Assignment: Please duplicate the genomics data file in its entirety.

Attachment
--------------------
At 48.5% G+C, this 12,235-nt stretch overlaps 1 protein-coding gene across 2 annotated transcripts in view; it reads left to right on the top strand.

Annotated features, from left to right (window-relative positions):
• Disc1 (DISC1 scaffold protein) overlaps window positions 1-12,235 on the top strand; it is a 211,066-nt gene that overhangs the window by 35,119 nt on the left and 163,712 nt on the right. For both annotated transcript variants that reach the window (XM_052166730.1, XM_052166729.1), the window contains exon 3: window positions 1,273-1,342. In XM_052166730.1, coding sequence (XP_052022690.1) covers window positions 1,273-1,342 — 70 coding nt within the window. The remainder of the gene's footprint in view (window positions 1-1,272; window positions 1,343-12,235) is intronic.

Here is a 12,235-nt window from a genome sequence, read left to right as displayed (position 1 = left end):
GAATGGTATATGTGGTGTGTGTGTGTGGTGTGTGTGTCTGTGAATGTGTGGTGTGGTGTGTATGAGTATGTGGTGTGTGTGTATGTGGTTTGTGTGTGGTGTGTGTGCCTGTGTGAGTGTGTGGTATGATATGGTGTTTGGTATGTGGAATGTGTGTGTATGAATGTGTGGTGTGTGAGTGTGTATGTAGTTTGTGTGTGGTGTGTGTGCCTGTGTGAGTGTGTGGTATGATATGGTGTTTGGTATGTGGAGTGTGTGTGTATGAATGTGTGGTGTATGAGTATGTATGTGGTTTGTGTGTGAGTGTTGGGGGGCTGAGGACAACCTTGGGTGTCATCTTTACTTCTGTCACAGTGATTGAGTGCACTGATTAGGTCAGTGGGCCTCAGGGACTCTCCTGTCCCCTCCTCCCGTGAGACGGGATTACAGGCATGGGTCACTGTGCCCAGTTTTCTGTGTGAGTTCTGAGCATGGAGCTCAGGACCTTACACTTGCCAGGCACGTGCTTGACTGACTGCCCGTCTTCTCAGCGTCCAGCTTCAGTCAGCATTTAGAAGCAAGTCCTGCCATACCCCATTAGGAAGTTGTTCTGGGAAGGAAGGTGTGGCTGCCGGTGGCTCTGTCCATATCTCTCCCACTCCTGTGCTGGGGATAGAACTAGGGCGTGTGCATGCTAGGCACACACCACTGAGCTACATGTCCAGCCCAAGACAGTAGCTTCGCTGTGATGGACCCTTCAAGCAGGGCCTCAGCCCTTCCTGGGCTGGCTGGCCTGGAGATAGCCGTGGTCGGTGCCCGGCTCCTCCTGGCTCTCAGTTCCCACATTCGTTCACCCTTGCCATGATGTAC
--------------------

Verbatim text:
At 48.5% G+C, this 12,235-nt stretch overlaps 1 protein-coding gene across 2 annotated transcripts in view; it reads left to right on the top strand.

Annotated features, from left to right (window-relative positions):
• Disc1 (DISC1 scaffold protein) overlaps window positions 1-12,235 on the top strand; it is a 211,066-nt gene that overhangs the window by 35,119 nt on the left and 163,712 nt on the right. For both annotated transcript variants that reach the window (XM_052166730.1, XM_052166729.1), the window contains exon 3: window positions 1,273-1,342. In XM_052166730.1, coding sequence (XP_052022690.1) covers window positions 1,273-1,342 — 70 coding nt within the window. The remainder of the gene's footprint in view (window positions 1-1,272; window positions 1,343-12,235) is intronic.

Here is a 12,235-nt window from a genome sequence, read left to right as displayed (position 1 = left end):
GAATGGTATATGTGGTGTGTGTGTGTGGTGTGTGTGTCTGTGAATGTGTGGTGTGGTGTGTATGAGTATGTGGTGTGTGTGTATGTGGTTTGTGTGTGGTGTGTGTGCCTGTGTGAGTGTGTGGTATGATATGGTGTTTGGTATGTGGAATGTGTGTGTATGAATGTGTGGTGTGTGAGTGTGTATGTAGTTTGTGTGTGGTGTGTGTGCCTGTGTGAGTGTGTGGTATGATATGGTGTTTGGTATGTGGAGTGTGTGTGTATGAATGTGTGGTGTATGAGTATGTATGTGGTTTGTGTGTGAGTGTTGGGGGGCTGAGGACAACCTTGGGTGTCATCTTTACTTCTGTCACAGTGATTGAGTGCACTGATTAGGTCAGTGGGCCTCAGGGACTCTCCTGTCCCCTCCTCCCGTGAGACGGGATTACAGGCATGGGTCACTGTGCCCAGTTTTCTGTGTGAGTTCTGAGCATGGAGCTCAGGACCTTACACTTGCCAGGCACGTGCTTGACTGACTGCCCGTCTTCTCAGCGTCCAGCTTCAGTCAGCATTTAGAAGCAAGTCCTGCCATACCCCATTAGGAAGTTGTTCTGGGAAGGAAGGTGTGGCTGCCGGTGGCTCTGTCCATATCTCTCCCACTCCTGTGCTGGGGATAGAACTAGGGCGTGTGCATGCTAGGCACACACCACTGAGCTACATGTCCAGCCCAAGACAGTAGCTTCGCTGTGATGGACCCTTCAAGCAGGGCCTCAGCCCTTCCTGGGCTGGCTGGCCTGGAGATAGCCGTGGTCGGTGCCCGGCTCCTCCTGGCTCTCAGTTCCCACATTCGTTCACCCTTGCCATGATGTAC